If I Were Running for Prime Minister

The following opinion piece was first published in the April Toledo Jewish News.

If I were running for Prime Minister…

By Rabbi Dr. Barry Leff

Many of you may have seen Yuval Zaliouk’s piece with the same title as this one: “If I were running for Prime Minister.” If you have haven’t, you can read it here. It’s a great format for laying out one’s views and priorities. Since Yuval is already an Israeli citizen, and God willing I’ll be an Israeli citizen in about three months, maybe we could run against each other. After all, in any democracy there is always a plethora of candidates. My platform would be a lot different than his. Here is the vision I bring with me to Israel:

  • Israel is a Jewish, democratic state. To be both Jewish and democratic is a challenge: how do we retain the Jewish character of the state while protecting the freedoms of all citizens, including those who are not Jewish?
    • There should be no compulsion in matters of religion. I would break the Israeli Chief Rabbinate’s monopoly on marriages, conversions, etc. At present there is no such thing as a “civil marriage” in Israel – consequently intermarriage is basically against the law, a Kohen is not allowed to marry a divorcee, etc., etc. I would introduce civil marriage, and allow Reform and Conservative rabbis to perform ceremonies recognized by the state.
    • Municipalities should be allowed to determine the religious nature of their communities. It is OK that buses run on Shabbat in secular Tel Aviv and do not run in religious B’nai Brak.
    • A democracy means all citizens are treated equally. Israel has done a poor job in providing for the needs—schools, roads, and other infrastructure—for her Druze, Beduoin, and Arab citizens. I would work to fix that.
    • The founders of Israel made both Hebrew and Arabic official languages, which is appropriate and which will remain. Despite this gesture acknowledging the 20% Muslim and Arab Christian minority, iniquities still abound.
  • Israel was founded on Jewish values such as a sense of communal responsibility. I would work to restore those values
    • Israel’s high-tech economy is booming. But society is becoming more and more imbalanced, with the rich getting richer and the poor getting poorer. Israel is creating high-tech billionaires, and at the same the education system is in a shambles and teachers are paid so little it is scandalous. Israel is becoming more like America – and it is not always copying America’s best traits.
    • Jewish values call for being harsh in prosecuting official corruption: the Torah tells us “the bribe blinds the wise, and perverts the words of the righteous.”
    • Judaism calls on us to be stewards of the environment, to take care of God’s creation. It is a shande that many of the waters of the Mediterranean are so polluted they are unsafe to swim in and the Holy Land is strewn with trash from littering.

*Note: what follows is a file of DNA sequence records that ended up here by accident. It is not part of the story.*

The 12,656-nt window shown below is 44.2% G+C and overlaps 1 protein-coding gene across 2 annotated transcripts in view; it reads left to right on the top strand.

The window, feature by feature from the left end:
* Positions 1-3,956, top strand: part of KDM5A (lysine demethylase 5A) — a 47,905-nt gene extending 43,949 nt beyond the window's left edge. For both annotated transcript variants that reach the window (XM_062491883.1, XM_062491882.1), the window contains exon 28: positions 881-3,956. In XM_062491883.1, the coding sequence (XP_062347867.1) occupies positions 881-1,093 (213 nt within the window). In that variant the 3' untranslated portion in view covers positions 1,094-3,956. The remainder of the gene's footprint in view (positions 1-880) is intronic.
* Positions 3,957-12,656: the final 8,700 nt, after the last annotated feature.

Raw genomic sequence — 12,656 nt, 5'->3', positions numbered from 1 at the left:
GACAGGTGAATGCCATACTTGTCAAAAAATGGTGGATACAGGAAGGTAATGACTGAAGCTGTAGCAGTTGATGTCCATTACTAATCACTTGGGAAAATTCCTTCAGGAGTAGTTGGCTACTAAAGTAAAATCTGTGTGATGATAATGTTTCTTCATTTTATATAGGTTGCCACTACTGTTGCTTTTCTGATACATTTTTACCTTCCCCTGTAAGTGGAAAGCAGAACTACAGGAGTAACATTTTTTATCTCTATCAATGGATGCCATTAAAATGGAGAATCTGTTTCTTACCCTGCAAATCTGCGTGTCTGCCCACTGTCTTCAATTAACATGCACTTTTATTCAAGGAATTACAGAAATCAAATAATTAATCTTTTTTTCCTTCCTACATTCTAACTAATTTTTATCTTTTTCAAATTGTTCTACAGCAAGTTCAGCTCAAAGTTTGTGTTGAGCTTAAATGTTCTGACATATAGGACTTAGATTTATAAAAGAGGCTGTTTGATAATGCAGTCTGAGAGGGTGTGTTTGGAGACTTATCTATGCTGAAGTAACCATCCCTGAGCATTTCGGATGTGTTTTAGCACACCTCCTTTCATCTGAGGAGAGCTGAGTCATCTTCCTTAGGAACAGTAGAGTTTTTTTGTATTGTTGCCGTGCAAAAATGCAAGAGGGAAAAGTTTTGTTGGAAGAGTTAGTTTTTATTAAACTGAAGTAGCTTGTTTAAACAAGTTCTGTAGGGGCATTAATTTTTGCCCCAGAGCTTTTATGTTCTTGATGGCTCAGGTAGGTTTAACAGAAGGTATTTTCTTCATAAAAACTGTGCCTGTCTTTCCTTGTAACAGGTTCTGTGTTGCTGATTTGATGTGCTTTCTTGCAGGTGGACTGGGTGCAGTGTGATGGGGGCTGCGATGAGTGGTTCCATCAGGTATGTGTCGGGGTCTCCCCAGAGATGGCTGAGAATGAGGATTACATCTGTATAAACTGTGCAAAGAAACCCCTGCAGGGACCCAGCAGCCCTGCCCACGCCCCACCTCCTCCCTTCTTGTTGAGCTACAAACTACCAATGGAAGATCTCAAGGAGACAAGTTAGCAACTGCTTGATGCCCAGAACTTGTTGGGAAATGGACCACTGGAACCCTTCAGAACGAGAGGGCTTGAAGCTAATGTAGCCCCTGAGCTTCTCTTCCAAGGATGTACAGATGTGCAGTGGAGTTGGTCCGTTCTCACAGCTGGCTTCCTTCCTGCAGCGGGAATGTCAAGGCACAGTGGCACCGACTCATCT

• To obsess over any particular borders for the Jewish state is idol worship
    • The 40-year long military occupation of the West Bank (and until recently, Gaza) has been a disaster for Israel, costing lives, draining resources, and creating barriers to peace. The UN Security Council Resolution 242 calls for Israel to withdraw from territories (note it does NOT say “ALL territories”) conquered in 1967. Israel and the PLO agreed to support UN Resolution 242 in the 1993 Oslo agreement.
    • If Israel wanted to keep all of Gaza and the West Bank, the only ethical way to do that would be to make all of the Palestinians full citizens of Israel. As that would destroy the Jewish character of Israel, and Egypt does not want Gaza back and Jordan does not want the West Bank back, the only rational solution is a two-state solution, a Jewish state and a Palestinian state, living side by side, in peace.
    • Israel negotiated peace with Egypt and Jordan; since the treaty-based withdrawal from Sinai, the peace with Egypt has held. When Israel has acted unilaterally, as in the withdrawal from Lebanon and Gaza, chaos has ensued. Therefore a withdrawal from the West Bank should only be undertaken as a part of a negotiated peace agreement with the Palestinians, not as a unilateral action.
      • This means that the military occupation of the West Bank will continue until such time that an agreement with the Palestinians can be reached. It is Israel’s responsibility to conduct the occupation in as humane a way as possible, being sensitive to the human rights of Palestinians.
    • The security barrier is an unfortunate necessity when there are many Palestinian terrorists who wish to come to Israel to kill our citizens. I would continue to complete the construction of the barrier, while being sensitive to Palestinian concerns like access to fields and not dividing villages. I would have the security barrier much more closely follow the “Green Line,” with exceptions made for major settlement blocs such as the Gilo and Maale Adumim neighborhoods of Jerusalem. Even though it costs $1 million per kilometer, I would not treat the route of the fence as the unalterable borders for a future Palestinian state.

    My children, and God-willing grandchildren and future descendants, will grow up in Israel. I commit myself to working hard to bequeath to them an Israel that respects the human rights of all, that is truly a shining beacon to the nations of the world, that applies the finest values of Judaism to the running of a country.

 

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Barry Leff

Rabbi Barry (Baruch) Leff is a dual Israeli-American business executive, teacher, speaker and writer who divides his time between Israel and the US.

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